Modern Life: A Tragedy

Must go outside beyond the concrete square where I smoke long cigarettes & cough, pluck oak pollen from my hair & cough, spit, cough—not the virus, I tell myself. A chilly, ash-cloud day in early May, West Virginia’s stay-home order lifted, & I must do human things: shop, pump gas, spend time with lips on skin. Beautiful nightmare: acting normal while, inside, icicles break from spine, impaling every nerve—also not the virus, although it has its moments forcing knife to throat. Were my life a tragedy, it wouldn’t be the madness of Lear but forty-eight years of Macbeth’s recognition as the woods drew near that prophecies filling him with doom-mind & loneliness were true, approaching their execution, & his, too.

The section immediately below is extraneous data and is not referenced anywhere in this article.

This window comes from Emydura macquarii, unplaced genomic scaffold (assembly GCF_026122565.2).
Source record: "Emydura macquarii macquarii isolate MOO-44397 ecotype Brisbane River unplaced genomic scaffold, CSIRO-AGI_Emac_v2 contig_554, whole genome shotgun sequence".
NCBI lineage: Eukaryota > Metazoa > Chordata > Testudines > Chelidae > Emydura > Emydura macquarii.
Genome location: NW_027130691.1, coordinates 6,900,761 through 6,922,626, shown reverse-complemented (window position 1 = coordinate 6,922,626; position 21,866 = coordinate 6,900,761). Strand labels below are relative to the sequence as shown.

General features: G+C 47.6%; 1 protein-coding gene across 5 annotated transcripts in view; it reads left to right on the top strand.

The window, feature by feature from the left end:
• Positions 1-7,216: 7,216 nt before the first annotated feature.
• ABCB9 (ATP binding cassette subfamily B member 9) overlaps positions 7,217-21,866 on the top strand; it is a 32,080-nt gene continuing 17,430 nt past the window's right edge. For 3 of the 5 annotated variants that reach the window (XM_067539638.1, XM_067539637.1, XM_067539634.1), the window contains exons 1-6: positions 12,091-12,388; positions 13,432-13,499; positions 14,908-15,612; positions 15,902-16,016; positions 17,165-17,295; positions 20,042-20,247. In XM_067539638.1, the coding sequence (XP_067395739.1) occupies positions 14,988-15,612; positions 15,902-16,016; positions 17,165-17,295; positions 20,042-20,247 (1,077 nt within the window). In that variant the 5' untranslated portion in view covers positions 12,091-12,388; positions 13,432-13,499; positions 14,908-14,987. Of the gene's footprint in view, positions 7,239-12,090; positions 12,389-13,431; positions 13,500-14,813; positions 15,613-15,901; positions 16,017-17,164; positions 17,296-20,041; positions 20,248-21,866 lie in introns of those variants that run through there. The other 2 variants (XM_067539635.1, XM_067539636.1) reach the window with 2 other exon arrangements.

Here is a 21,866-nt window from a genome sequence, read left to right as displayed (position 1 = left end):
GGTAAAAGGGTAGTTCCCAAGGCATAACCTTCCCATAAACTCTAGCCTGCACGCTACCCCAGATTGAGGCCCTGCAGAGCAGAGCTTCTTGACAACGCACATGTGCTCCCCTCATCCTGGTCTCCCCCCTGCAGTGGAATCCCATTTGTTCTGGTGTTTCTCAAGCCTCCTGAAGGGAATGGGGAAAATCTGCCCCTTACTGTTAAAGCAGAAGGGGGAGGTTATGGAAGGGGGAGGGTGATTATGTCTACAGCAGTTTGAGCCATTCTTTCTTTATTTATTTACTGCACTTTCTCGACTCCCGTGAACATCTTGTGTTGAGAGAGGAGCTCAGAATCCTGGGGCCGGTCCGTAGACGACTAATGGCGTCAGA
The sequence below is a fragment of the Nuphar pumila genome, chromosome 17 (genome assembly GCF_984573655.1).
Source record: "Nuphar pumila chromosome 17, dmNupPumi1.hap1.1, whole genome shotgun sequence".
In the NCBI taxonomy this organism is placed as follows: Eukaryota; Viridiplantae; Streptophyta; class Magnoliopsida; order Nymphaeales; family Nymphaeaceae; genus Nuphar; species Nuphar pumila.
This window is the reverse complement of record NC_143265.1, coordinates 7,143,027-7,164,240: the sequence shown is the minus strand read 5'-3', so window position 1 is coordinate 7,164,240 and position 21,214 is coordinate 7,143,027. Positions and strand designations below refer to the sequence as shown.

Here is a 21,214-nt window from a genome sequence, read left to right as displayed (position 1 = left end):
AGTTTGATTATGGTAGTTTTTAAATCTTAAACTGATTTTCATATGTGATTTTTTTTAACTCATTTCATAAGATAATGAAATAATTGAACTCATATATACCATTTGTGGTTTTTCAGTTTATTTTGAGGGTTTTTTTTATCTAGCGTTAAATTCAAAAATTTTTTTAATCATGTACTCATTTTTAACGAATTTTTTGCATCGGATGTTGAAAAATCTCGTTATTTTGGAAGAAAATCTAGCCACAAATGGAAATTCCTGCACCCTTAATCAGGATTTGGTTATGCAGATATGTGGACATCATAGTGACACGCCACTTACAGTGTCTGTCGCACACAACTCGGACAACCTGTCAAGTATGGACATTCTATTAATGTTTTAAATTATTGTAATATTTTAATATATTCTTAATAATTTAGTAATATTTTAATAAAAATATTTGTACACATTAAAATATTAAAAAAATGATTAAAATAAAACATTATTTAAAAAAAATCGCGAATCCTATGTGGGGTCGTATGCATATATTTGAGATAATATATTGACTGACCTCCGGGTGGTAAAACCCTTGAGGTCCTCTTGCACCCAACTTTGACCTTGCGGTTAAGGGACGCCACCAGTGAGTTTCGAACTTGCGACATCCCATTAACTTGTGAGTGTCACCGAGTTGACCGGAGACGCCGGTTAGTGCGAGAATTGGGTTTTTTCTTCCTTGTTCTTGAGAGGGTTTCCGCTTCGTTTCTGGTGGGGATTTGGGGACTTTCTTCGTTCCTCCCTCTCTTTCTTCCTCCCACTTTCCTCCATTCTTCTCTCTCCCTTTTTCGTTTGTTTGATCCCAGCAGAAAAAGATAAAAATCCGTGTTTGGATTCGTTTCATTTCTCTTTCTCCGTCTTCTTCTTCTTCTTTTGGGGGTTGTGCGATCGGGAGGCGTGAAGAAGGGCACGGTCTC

Ace Boggess

Ace Boggess is author of three books of poetry, most recently Ultra Deep Field (Brick Road, 2017), and the novel A Song Without a Melody (Hyperborea, 2016). His poetry has appeared in Harvard Review, Rhino, North Dakota Quarterly, and many other journals. He lives in Charleston, West Virginia.